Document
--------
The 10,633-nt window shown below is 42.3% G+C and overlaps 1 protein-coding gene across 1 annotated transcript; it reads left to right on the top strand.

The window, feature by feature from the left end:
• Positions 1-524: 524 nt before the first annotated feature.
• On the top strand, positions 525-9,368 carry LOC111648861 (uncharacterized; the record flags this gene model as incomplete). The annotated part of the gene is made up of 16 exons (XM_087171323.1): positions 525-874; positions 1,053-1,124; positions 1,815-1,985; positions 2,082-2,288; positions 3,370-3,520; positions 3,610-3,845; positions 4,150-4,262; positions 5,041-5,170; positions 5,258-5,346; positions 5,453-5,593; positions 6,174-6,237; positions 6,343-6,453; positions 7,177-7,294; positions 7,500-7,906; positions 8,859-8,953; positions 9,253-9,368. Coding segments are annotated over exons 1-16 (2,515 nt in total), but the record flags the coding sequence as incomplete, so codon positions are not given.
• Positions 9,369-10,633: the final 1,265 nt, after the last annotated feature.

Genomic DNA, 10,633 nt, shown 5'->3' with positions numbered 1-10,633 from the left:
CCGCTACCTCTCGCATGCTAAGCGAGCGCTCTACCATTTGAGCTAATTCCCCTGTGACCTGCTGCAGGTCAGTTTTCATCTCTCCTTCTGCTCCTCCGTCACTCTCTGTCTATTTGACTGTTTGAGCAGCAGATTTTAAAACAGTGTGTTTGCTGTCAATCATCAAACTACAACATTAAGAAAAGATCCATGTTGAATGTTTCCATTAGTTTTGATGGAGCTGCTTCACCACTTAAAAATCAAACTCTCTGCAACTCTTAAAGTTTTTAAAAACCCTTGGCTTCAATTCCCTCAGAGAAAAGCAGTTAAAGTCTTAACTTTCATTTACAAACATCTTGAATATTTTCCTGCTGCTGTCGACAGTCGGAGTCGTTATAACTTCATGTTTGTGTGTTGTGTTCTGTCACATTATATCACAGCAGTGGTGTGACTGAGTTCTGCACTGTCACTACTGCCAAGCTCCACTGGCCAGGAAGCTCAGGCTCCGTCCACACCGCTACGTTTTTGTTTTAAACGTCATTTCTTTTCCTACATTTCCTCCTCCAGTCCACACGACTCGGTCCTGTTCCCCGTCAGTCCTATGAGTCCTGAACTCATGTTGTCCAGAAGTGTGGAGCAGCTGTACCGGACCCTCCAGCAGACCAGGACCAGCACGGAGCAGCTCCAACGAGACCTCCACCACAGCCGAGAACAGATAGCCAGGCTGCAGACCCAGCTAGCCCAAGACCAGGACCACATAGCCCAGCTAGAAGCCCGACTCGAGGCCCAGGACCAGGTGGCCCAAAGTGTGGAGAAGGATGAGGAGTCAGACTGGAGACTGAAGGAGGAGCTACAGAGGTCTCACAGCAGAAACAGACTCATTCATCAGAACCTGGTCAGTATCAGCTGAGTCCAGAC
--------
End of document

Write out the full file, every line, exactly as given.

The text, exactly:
The 10,633-nt window shown below is 42.3% G+C and overlaps 1 protein-coding gene across 1 annotated transcript; it reads left to right on the top strand.

The window, feature by feature from the left end:
• Positions 1-524: 524 nt before the first annotated feature.
• On the top strand, positions 525-9,368 carry LOC111648861 (uncharacterized; the record flags this gene model as incomplete). The annotated part of the gene is made up of 16 exons (XM_087171323.1): positions 525-874; positions 1,053-1,124; positions 1,815-1,985; positions 2,082-2,288; positions 3,370-3,520; positions 3,610-3,845; positions 4,150-4,262; positions 5,041-5,170; positions 5,258-5,346; positions 5,453-5,593; positions 6,174-6,237; positions 6,343-6,453; positions 7,177-7,294; positions 7,500-7,906; positions 8,859-8,953; positions 9,253-9,368. Coding segments are annotated over exons 1-16 (2,515 nt in total), but the record flags the coding sequence as incomplete, so codon positions are not given.
• Positions 9,369-10,633: the final 1,265 nt, after the last annotated feature.

Genomic DNA, 10,633 nt, shown 5'->3' with positions numbered 1-10,633 from the left:
CCGCTACCTCTCGCATGCTAAGCGAGCGCTCTACCATTTGAGCTAATTCCCCTGTGACCTGCTGCAGGTCAGTTTTCATCTCTCCTTCTGCTCCTCCGTCACTCTCTGTCTATTTGACTGTTTGAGCAGCAGATTTTAAAACAGTGTGTTTGCTGTCAATCATCAAACTACAACATTAAGAAAAGATCCATGTTGAATGTTTCCATTAGTTTTGATGGAGCTGCTTCACCACTTAAAAATCAAACTCTCTGCAACTCTTAAAGTTTTTAAAAACCCTTGGCTTCAATTCCCTCAGAGAAAAGCAGTTAAAGTCTTAACTTTCATTTACAAACATCTTGAATATTTTCCTGCTGCTGTCGACAGTCGGAGTCGTTATAACTTCATGTTTGTGTGTTGTGTTCTGTCACATTATATCACAGCAGTGGTGTGACTGAGTTCTGCACTGTCACTACTGCCAAGCTCCACTGGCCAGGAAGCTCAGGCTCCGTCCACACCGCTACGTTTTTGTTTTAAACGTCATTTCTTTTCCTACATTTCCTCCTCCAGTCCACACGACTCGGTCCTGTTCCCCGTCAGTCCTATGAGTCCTGAACTCATGTTGTCCAGAAGTGTGGAGCAGCTGTACCGGACCCTCCAGCAGACCAGGACCAGCACGGAGCAGCTCCAACGAGACCTCCACCACAGCCGAGAACAGATAGCCAGGCTGCAGACCCAGCTAGCCCAAGACCAGGACCACATAGCCCAGCTAGAAGCCCGACTCGAGGCCCAGGACCAGGTGGCCCAAAGTGTGGAGAAGGATGAGGAGTCAGACTGGAGACTGAAGGAGGAGCTACAGAGGTCTCACAGCAGAAACAGACTCATTCATCAGAACCTGGTCAGTATCAGCTGAGTCCAGAC